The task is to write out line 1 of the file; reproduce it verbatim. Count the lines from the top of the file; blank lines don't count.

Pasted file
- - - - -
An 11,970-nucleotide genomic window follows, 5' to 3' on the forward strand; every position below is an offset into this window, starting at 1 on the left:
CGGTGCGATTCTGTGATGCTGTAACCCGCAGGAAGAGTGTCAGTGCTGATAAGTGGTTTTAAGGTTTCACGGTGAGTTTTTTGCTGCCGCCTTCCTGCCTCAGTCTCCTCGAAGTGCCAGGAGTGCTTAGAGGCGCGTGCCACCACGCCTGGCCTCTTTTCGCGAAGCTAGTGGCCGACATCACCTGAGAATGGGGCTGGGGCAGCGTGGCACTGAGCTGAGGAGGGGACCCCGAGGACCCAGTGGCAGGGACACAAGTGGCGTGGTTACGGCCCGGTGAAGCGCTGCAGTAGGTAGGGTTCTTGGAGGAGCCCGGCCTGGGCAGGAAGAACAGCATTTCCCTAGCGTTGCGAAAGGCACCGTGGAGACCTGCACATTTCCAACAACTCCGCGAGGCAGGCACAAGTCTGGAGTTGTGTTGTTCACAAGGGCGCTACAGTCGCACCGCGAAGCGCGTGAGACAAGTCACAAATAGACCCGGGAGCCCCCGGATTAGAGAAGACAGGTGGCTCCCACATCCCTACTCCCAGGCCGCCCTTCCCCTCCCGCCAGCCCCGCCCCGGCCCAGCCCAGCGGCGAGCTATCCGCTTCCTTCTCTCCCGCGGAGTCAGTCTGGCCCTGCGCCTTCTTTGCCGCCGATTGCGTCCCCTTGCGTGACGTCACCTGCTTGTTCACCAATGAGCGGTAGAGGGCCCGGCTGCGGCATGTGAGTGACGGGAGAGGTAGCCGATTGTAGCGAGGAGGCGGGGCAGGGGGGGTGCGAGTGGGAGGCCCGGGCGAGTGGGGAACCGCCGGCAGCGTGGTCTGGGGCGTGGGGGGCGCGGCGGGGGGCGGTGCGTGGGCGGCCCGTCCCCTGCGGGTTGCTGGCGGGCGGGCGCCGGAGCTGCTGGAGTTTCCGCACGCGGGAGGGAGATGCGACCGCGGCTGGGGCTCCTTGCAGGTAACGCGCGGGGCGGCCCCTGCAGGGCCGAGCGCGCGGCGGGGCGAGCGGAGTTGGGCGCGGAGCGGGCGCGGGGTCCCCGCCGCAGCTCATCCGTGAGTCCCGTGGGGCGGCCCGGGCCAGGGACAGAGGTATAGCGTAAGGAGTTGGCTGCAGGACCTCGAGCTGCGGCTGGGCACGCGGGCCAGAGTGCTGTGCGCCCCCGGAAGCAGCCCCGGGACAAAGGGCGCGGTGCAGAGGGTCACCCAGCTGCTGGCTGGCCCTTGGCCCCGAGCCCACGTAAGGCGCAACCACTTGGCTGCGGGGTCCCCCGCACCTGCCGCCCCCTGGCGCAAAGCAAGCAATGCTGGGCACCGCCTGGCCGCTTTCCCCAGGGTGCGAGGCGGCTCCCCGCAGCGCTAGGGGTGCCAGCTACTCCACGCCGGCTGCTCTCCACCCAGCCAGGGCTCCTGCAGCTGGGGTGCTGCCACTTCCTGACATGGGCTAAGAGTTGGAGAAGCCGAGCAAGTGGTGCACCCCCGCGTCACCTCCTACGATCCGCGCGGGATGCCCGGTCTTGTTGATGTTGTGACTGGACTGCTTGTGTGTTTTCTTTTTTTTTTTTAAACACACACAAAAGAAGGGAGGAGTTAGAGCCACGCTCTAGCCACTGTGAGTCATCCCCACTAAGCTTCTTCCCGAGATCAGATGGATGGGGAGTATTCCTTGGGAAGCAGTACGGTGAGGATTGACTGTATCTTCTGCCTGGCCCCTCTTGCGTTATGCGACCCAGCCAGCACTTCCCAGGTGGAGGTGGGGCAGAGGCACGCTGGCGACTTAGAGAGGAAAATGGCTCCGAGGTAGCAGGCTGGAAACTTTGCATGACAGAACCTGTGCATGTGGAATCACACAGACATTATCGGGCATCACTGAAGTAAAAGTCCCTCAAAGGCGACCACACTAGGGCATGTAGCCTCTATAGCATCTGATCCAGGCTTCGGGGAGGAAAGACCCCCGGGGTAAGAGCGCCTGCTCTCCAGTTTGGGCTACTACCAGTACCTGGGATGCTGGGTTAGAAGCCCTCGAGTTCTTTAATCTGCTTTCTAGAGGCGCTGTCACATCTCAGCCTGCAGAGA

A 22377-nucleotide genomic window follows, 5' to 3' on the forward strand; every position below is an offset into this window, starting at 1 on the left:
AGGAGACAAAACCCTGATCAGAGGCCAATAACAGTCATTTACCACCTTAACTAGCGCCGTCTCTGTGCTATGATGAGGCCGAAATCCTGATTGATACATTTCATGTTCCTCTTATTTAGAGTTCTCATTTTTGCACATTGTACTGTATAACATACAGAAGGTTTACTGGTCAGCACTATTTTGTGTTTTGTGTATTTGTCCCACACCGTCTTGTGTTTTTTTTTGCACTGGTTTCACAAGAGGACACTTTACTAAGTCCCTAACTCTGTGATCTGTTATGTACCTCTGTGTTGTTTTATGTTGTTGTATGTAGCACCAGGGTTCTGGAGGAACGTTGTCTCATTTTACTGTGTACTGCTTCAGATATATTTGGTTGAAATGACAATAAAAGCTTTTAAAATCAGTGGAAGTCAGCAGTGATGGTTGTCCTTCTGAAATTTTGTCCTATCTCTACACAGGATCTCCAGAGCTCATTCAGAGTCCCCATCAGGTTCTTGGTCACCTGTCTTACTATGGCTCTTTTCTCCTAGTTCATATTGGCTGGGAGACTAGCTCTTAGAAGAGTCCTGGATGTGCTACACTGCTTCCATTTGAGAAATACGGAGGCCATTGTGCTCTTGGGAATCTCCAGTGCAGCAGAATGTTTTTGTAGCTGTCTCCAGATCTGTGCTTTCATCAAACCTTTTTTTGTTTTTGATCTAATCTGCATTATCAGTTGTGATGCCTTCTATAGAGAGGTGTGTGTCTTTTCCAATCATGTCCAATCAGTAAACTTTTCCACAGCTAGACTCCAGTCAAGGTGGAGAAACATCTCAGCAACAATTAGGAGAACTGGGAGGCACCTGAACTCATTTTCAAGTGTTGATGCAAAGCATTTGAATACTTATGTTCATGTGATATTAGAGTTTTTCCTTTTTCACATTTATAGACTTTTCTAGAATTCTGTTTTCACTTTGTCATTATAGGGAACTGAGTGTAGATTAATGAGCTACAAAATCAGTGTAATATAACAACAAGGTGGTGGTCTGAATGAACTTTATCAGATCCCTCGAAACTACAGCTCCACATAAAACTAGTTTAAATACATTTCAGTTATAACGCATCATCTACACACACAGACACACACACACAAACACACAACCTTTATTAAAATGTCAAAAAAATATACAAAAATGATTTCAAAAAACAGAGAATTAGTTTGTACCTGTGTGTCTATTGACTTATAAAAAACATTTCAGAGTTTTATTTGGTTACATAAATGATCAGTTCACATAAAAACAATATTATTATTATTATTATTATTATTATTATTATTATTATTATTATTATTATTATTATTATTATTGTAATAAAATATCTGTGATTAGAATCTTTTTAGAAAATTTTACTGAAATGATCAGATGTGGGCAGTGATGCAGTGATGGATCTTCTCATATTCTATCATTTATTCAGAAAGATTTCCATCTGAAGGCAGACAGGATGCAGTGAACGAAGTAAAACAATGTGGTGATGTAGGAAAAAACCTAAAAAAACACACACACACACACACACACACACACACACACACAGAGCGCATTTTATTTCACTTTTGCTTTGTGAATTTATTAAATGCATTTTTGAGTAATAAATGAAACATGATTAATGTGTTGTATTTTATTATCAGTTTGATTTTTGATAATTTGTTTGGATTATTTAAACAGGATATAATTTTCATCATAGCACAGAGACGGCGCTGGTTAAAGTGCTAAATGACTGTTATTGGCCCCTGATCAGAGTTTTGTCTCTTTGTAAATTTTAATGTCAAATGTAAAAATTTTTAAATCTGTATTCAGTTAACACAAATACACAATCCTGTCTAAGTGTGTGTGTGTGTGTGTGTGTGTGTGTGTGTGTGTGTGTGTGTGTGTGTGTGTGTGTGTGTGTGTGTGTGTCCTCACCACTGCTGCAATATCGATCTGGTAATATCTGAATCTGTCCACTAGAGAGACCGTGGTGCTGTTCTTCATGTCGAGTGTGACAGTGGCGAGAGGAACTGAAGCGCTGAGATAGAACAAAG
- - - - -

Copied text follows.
An 11,970-nucleotide genomic window follows, 5' to 3' on the forward strand; every position below is an offset into this window, starting at 1 on the left: